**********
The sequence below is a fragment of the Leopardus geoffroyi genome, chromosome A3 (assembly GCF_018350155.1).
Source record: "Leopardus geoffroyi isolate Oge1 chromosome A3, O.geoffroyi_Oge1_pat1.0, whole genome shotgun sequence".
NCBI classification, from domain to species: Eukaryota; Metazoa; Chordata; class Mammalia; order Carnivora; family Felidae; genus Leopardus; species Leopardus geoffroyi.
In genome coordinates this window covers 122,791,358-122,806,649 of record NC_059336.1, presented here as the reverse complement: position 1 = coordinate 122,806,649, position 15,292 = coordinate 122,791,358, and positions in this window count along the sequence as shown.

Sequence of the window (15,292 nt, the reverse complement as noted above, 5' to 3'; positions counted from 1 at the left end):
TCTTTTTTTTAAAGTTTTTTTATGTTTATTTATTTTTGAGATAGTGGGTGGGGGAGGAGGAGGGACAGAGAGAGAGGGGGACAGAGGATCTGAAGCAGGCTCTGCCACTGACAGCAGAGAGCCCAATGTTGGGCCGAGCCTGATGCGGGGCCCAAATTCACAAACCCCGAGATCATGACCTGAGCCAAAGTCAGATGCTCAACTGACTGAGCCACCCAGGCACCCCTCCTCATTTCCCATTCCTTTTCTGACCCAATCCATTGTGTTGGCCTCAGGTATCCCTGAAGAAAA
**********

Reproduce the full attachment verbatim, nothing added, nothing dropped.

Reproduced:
The sequence below is a fragment of the Leopardus geoffroyi genome, chromosome A3 (assembly GCF_018350155.1).
Source record: "Leopardus geoffroyi isolate Oge1 chromosome A3, O.geoffroyi_Oge1_pat1.0, whole genome shotgun sequence".
NCBI classification, from domain to species: Eukaryota; Metazoa; Chordata; class Mammalia; order Carnivora; family Felidae; genus Leopardus; species Leopardus geoffroyi.
In genome coordinates this window covers 122,791,358-122,806,649 of record NC_059336.1, presented here as the reverse complement: position 1 = coordinate 122,806,649, position 15,292 = coordinate 122,791,358, and positions in this window count along the sequence as shown.

Sequence of the window (15,292 nt, the reverse complement as noted above, 5' to 3'; positions counted from 1 at the left end):
TCTTTTTTTTAAAGTTTTTTTATGTTTATTTATTTTTGAGATAGTGGGTGGGGGAGGAGGAGGGACAGAGAGAGAGGGGGACAGAGGATCTGAAGCAGGCTCTGCCACTGACAGCAGAGAGCCCAATGTTGGGCCGAGCCTGATGCGGGGCCCAAATTCACAAACCCCGAGATCATGACCTGAGCCAAAGTCAGATGCTCAACTGACTGAGCCACCCAGGCACCCCTCCTCATTTCCCATTCCTTTTCTGACCCAATCCATTGTGTTGGCCTCAGGTATCCCTGAAGAAAA